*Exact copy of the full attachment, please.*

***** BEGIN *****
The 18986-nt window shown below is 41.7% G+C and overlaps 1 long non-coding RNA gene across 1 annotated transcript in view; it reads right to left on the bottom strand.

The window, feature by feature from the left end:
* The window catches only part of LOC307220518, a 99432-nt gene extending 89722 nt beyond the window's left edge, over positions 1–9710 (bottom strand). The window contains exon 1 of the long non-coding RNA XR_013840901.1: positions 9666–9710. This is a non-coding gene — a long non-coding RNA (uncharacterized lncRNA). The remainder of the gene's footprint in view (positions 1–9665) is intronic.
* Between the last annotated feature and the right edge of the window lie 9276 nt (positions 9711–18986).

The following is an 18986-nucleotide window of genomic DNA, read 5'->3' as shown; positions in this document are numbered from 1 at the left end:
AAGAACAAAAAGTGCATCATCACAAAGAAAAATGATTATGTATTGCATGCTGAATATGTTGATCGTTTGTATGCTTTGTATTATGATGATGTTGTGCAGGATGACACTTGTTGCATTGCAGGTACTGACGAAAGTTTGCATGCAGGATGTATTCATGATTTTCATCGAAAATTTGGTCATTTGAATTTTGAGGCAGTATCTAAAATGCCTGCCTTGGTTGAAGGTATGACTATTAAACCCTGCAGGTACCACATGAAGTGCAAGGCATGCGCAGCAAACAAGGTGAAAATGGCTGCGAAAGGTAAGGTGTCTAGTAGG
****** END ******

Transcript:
The 18986-nt window shown below is 41.7% G+C and overlaps 1 long non-coding RNA gene across 1 annotated transcript in view; it reads right to left on the bottom strand.

The window, feature by feature from the left end:
* The window catches only part of LOC307220518, a 99432-nt gene extending 89722 nt beyond the window's left edge, over positions 1–9710 (bottom strand). The window contains exon 1 of the long non-coding RNA XR_013840901.1: positions 9666–9710. This is a non-coding gene — a long non-coding RNA (uncharacterized lncRNA). The remainder of the gene's footprint in view (positions 1–9665) is intronic.
* Between the last annotated feature and the right edge of the window lie 9276 nt (positions 9711–18986).

The following is an 18986-nucleotide window of genomic DNA, read 5'->3' as shown; positions in this document are numbered from 1 at the left end:
AAGAACAAAAAGTGCATCATCACAAAGAAAAATGATTATGTATTGCATGCTGAATATGTTGATCGTTTGTATGCTTTGTATTATGATGATGTTGTGCAGGATGACACTTGTTGCATTGCAGGTACTGACGAAAGTTTGCATGCAGGATGTATTCATGATTTTCATCGAAAATTTGGTCATTTGAATTTTGAGGCAGTATCTAAAATGCCTGCCTTGGTTGAAGGTATGACTATTAAACCCTGCAGGTACCACATGAAGTGCAAGGCATGCGCAGCAAACAAGGTGAAAATGGCTGCGAAAGGTAAGGTGTCTAGTAGG